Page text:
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Easter: Animal rights groups protest dyeing chicks (VIDEO)

The dyed chicks look like Easter candy come to life, but animal rights groups say dyeing them is cruel.
Dyeing chicks illegal animal rights groupsEnlarge
Chicks, that are dyed with artificial colors, are sold at a street market in Beirut on March 28, 2012, to celebrate the Christian occasion of Easter. Animal rights groups are protesting the repeal of a law that banned dyeing chicks in Florida. (JOSEPH EID/AFP/Getty Images)

Dyeing eggs has long been an Easter family tradition, along with egg hunts and the mass consumption of neon-colored, animal-shaped marshmallows.

Animal rights groups are up in arms about another kind of dyeing... dyeing live chicks.

The New York Times reported that Florida recently passed a bill overturning a 45-year-old ban on dyeing animals, causing outrage among animal rights groups.

Don Anthony of the Animal Rights Foundation of Florida, told The Times, "Humane societies are overflowing with these animals after Easter every year," referring to little chicks that are dyed pastel and jewel shades, either by injecting the dye into an incubating egg or spraying the hatchling. Poultry farmers claim the practice is safe and doesn't harm the chick, whereas critics say the dyes are toxic and the process is stressful.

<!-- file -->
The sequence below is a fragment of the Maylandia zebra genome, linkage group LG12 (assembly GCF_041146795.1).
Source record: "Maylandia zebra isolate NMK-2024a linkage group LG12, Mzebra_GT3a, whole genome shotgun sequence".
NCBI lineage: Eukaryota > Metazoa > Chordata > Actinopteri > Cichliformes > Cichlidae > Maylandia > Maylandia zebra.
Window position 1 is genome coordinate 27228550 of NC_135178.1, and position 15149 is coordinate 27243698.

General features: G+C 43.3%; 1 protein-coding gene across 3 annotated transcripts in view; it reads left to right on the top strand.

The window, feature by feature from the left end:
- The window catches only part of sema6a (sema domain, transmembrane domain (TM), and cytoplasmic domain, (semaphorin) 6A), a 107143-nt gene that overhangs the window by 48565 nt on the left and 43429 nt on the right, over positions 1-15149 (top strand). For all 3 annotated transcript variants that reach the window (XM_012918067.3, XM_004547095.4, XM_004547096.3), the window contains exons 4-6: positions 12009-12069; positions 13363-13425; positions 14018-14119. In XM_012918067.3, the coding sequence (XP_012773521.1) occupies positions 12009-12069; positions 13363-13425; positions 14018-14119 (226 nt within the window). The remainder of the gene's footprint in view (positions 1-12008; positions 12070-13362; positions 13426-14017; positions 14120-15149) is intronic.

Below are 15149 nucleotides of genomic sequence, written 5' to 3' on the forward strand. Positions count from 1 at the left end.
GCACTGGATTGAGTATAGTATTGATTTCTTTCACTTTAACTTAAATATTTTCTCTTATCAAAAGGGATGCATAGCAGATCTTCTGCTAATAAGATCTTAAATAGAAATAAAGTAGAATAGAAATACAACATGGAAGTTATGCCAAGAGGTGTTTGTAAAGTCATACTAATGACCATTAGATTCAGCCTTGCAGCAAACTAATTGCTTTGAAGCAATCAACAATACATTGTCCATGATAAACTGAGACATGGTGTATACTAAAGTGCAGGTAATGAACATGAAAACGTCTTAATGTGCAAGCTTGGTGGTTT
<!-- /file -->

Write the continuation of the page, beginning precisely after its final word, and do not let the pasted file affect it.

The retired legislator who proposed the ban in Florida in 1967, Elton Gissendanner, said he did so because many animals were not surviving the dyeing process, according to The Sun Sentinel.

"Since 1967, I've never had one complaint about this law. It has not been touched till now," he said.

More on GlobalPost: Florida man Reginald Owen Sear to get 2 years for killing bunny rabbits with his hands

The Republican state senator, Ellyn Bogdanoff, who tacked an amendment lifting the ban on to an agriculture bill did not realize it would also allow bunnies and chicks to be sold when they were just days old, according to The Sun Sentinel. Her legislative aide said, "Oops. That's an unintended consequence. We had no clue."

Daphna Nachminovitch, the vice president of cruelty investigations at People for the Ethical Treatment of Animals, said, "The fact that these animals are going to be dyed like Easter eggs makes them more likely to be bought on impulse and then discarded," according to The Sun Sentinel.

At least 19 states, including New York and California, have outlawed the dyeing of animals, according to PETA officials.

It is undeniable, they are adorable.

Do you think people should be allowed to dye chicks and bunnies if it's proven to be safe? Is it fun or cruel?